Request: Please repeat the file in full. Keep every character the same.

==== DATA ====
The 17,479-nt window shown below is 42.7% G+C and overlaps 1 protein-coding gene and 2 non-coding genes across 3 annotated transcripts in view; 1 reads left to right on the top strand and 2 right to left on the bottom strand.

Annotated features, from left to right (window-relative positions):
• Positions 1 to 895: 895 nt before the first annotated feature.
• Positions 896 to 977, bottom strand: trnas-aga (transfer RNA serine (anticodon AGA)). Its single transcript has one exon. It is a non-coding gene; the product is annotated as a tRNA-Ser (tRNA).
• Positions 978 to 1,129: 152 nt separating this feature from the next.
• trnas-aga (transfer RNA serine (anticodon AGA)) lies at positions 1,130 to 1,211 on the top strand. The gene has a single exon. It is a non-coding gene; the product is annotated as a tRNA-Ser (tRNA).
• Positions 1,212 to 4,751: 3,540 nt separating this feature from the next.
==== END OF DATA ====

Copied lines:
The 17,479-nt window shown below is 42.7% G+C and overlaps 1 protein-coding gene and 2 non-coding genes across 3 annotated transcripts in view; 1 reads left to right on the top strand and 2 right to left on the bottom strand.

Annotated features, from left to right (window-relative positions):
• Positions 1 to 895: 895 nt before the first annotated feature.
• Positions 896 to 977, bottom strand: trnas-aga (transfer RNA serine (anticodon AGA)). Its single transcript has one exon. It is a non-coding gene; the product is annotated as a tRNA-Ser (tRNA).
• Positions 978 to 1,129: 152 nt separating this feature from the next.
• trnas-aga (transfer RNA serine (anticodon AGA)) lies at positions 1,130 to 1,211 on the top strand. The gene has a single exon. It is a non-coding gene; the product is annotated as a tRNA-Ser (tRNA).
• Positions 1,212 to 4,751: 3,540 nt separating this feature from the next.